Here’s the real deal. This was no small task. I had to work within Knut’s limits while playing what Freedy was listening to. He was not the best musical communicator. To complicate matters, Freedy insisted on bringing in his former drummer, Alan Bezozi, to play percussion on the record. By Freedy’s design, the guy had to wave a tambourine or ring a bell over every damn drum track. Freedy was carried away by Bezozi’s percussion as if she had just witnessed pure musical genius. The subtext was, “Now, yes what boy (instead of Brian Doherty) had I played drums on my record, then we’d have a masterpiece on our hands! “Trust me, I’m not a sensitive ‘victim’ doing this shit. Laughter. It was passive aggressive behavior for reasons unknown to me. Alan Bezozi was Freedy’s drummer before me and played drums on The problem treme. As a drummer, Alan was a beat breaker and had trouble getting to the heart of the musical matter. It didn’t go unnoticed by others, but Freedy would continue to trust Bezozi as her go-to type. Bezozi had approached me once saying: “No offense, but your tracks on Can You Fly sound like they should be on a Bob Seger record.” I pointed out that drummer Roger Hawkins (famous for Muscle Schoals) played on many Seger tracks and thanked him for the generous compliment.

Months later, I went to a Freedy show in New York at the You can fly tour and was not surprised to hear Bezozi’s musical locks during the set. I felt a tug on my sleeve and turned to Michael Azerrad, musician and Rolling Stone journalist standing next to me. “Why the hell aren’t you up there playing drums?” I ask. “This drummer is killing these songs!” I shared your opinion. Let me close this section by telling you that in 2007 I received an email from Freedy, after not hearing from her for many years. I was planning a 15-year concert, commemorating the release of You can fly. He explained the situation to me and told me that he was gathering the crew that had worked on the record. He also told me that Alan Bezozi’s commitment to the concert had already been secured. It occurred to me that it might be a two-drummer affair, even though I was the only drummer on the recording. I don’t know how the concert turned out because I wasn’t there.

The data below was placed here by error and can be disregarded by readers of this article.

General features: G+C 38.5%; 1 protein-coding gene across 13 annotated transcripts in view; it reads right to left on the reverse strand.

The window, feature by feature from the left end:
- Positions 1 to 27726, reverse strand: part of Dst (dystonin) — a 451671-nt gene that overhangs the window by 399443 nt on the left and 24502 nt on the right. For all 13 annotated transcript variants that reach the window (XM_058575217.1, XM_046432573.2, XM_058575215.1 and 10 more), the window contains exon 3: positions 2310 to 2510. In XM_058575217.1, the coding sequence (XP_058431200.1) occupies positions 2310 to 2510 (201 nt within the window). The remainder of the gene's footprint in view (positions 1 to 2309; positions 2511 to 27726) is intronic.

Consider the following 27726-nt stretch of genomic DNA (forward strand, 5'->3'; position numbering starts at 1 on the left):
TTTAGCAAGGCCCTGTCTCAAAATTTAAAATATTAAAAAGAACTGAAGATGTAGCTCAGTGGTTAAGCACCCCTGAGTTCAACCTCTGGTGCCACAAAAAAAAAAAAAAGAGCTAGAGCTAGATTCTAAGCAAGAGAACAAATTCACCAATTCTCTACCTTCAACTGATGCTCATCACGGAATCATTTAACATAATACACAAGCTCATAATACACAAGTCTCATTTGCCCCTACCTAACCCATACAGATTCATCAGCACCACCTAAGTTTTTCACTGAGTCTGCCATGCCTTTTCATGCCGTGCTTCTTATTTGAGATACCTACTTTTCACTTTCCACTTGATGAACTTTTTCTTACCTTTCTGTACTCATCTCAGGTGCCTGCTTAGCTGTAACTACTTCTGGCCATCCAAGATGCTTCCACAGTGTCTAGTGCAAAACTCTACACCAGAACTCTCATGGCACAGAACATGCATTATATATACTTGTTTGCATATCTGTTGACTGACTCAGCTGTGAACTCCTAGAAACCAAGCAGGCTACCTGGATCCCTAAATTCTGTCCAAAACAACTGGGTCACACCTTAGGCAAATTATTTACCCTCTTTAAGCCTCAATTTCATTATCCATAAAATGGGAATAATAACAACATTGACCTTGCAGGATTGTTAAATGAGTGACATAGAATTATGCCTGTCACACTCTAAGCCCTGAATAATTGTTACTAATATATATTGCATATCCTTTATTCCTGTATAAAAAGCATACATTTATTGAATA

If Jared Nickerson was the definition of cool, Kevin Salem was the show of tousled. Kevin, who looked like Cat Stevens, walked into rehearsals reeking of cat urine. His jeans were ripped from crotch to ankle. The entire trouser leg was a big tear. The only thing that protected him from an indecent exposure charge were the yellowish long johns he wore underneath. He would open his guitar cases and the stench of cat urine would almost knock you over. At dinner, the guy looked at the food on your plate like Steve Guttenburg’s character in that movie. Dinner. On the Holland Tour, Kevin hired me to play drums on his next recording (for which he would never see a penny), and then he would ask Mark Zoltak to help fund it (I’m also not sure Mark will ever see his money again. ).

You can fly it was released in early 1992. Soon after, I went to Europe with The Silos for a five week tour. Before I left, I got a call from Mark Zoltak asking me to work with Freedy in Belgium for a week or so. Miraculously, Freedy’s dates started a day or two after Silos’s last date. It was perfect. Then they informed me that Freedy had no money to pay me and they asked me if I would pay for expenses and meals. I told Mark I’d think about it. Meanwhile, I got a call from Kevin Salem, who was furious about the situation. I shared his feelings and we agreed that we would both decline the offer. In a phone call, I told Mark how I felt and that I would not be making the trip to Belgium. About a week after returning from The Silos tour, I called Kevin Salem to catch up and chat. He informed me that he had just returned from Belgium where he was working with Freedy.

From Freedy to TMBG

In later years, Freedy and I saw each other rarely. There was a concert at Woodstock. Once, he was invited to my home in Stone Ridge, New York, and there was a recording session with Freedy and Marshall Crenshaw, produced by John Flansburgh of They Might Be Giants. My drum tracks on You can fly are some of my best. He was 28 years old and felt that he had progressed musically. It was the bridge that took me away from The Silos and into many other bands. Today, having played in bands and sessions for 30 years, I can tell you that sometimes it can be an absolute chore to work on music. Often it is useless. The songs of You can flyThey were, however, a breeze in comparison. That’s because they were well-written songs, straight from the heart. Later, my drum tracks would come to the attention of They Might Be Giants, who I would work with for years to come.

After the album was released, Freedy fired Mark Zoltak and hired the manager of They Might Be Giants. Mark would explain it to me later by saying, “He was concerned about Freedy’s music and now he wants to cash in on T-shirt sales like They Might Be Giants do.”